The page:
This is why some koans consist of Masters answering a student’s question about Dharma by quoting from an ancient poem describing the flora of a beautiful locale that seemingly has nothing to do with the subject of the student’s question. The poem is the Master’s effort to get the student to drop their logic-chopping question and directly experience the sublime wholeness of reality.
 Readers with some knowledge of twentieth-century philosophy will be reminded of the show vs. say distinction made by the early Wittgenstein, who said that the words of a sentence are a “picture” of a logical reality. But he allowed for “mystical” statements that attempt to show rather than say the reality of the unsayable. The later Wittgenstein changed his view of linguistic meaning from one of “logical pictures” corresponding to “states of affairs” in the world, to a view in which meanings were the manifold human uses that human beings put to combinations of words. Thus in both the early and the late Wittgenstein, he gestured toward the unsayability of human actions that can only be shown in human actions. This similarity to Buddhism and Zen has been noted by several Western philosophers.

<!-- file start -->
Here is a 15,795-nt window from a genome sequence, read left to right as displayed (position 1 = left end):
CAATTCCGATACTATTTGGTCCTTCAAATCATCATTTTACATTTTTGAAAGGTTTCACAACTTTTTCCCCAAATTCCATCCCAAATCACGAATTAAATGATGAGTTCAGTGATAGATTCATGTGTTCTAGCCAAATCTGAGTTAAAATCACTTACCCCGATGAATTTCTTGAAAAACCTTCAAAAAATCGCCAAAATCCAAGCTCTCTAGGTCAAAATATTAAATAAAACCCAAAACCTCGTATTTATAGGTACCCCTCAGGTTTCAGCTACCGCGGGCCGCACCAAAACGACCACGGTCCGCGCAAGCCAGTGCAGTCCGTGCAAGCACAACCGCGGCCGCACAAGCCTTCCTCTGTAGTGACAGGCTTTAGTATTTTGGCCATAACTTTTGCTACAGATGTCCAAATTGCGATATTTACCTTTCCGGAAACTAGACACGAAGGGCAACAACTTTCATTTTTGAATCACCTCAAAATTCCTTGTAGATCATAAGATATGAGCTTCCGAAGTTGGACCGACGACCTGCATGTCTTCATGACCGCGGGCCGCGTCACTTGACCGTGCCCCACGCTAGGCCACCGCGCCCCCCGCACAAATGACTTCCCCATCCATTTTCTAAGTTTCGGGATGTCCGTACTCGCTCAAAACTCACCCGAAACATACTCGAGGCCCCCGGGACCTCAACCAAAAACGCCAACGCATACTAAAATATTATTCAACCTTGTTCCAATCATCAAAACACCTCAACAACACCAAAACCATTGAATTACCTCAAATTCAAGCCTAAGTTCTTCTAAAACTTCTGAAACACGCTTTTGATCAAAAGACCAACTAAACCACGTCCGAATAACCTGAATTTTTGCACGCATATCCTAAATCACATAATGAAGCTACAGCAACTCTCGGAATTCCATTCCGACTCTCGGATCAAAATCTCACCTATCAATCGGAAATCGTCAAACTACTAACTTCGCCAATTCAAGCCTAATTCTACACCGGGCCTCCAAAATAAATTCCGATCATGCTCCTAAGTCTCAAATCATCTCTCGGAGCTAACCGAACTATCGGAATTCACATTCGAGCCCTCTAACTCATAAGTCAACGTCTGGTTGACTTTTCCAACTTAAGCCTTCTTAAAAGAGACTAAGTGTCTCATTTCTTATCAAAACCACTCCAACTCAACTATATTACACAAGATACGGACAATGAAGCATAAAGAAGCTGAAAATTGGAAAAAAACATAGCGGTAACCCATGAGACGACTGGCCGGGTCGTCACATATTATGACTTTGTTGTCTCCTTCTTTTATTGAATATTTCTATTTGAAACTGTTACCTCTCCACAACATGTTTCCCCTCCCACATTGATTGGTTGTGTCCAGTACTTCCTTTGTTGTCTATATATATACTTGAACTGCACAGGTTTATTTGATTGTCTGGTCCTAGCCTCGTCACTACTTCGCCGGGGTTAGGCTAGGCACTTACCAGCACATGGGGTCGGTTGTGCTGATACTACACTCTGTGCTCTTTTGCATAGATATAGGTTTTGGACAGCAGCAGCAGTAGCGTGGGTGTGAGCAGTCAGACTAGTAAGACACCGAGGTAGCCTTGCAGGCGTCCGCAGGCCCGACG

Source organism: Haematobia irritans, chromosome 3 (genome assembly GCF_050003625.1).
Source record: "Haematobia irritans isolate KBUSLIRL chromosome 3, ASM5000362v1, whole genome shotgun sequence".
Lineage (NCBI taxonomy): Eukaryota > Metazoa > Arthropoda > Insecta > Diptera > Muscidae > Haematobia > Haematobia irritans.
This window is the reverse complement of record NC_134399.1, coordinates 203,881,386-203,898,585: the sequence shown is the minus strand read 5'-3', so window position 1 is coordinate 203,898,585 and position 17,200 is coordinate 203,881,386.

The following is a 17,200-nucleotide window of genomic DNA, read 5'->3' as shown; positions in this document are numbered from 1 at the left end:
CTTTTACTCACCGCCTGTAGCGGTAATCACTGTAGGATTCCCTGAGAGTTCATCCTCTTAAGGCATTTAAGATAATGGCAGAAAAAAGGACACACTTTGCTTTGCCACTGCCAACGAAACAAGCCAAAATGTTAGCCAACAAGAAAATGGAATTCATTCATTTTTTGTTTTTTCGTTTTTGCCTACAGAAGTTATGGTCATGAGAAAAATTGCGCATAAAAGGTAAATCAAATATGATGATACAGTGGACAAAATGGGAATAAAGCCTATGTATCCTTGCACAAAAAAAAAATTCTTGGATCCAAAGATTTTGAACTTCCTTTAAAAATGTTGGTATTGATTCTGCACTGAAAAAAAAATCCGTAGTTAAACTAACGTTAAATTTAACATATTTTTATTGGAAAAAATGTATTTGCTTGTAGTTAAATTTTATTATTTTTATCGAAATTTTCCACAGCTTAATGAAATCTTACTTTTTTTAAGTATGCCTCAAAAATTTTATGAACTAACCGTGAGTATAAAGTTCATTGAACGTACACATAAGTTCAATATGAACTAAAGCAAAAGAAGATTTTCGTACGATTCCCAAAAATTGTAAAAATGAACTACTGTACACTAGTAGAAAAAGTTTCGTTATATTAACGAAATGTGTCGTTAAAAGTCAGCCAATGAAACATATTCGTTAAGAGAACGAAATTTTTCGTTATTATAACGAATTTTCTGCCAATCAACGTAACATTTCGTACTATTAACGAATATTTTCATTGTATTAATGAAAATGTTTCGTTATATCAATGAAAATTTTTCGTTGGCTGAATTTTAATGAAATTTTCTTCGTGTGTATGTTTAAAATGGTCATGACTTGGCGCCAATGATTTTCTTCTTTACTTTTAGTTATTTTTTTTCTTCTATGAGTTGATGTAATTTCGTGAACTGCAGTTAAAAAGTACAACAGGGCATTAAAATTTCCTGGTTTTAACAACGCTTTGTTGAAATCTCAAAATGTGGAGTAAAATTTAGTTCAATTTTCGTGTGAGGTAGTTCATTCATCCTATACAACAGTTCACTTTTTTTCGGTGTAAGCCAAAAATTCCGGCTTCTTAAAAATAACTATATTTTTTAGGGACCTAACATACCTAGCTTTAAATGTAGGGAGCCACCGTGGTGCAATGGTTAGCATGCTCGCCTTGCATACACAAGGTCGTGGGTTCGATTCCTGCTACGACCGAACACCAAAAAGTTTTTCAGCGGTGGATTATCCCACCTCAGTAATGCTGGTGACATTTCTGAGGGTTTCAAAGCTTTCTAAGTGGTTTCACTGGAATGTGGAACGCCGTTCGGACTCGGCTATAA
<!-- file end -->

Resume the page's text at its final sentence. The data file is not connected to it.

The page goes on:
The word “selfish” will not do here because it means being greedy or covetous to a morally unacceptable degree. I use the word “self-ish”, not to make any moral judgment, but to describe any action that springs from our egocentric belief in a self, whether or not it is selfish in the moral sense.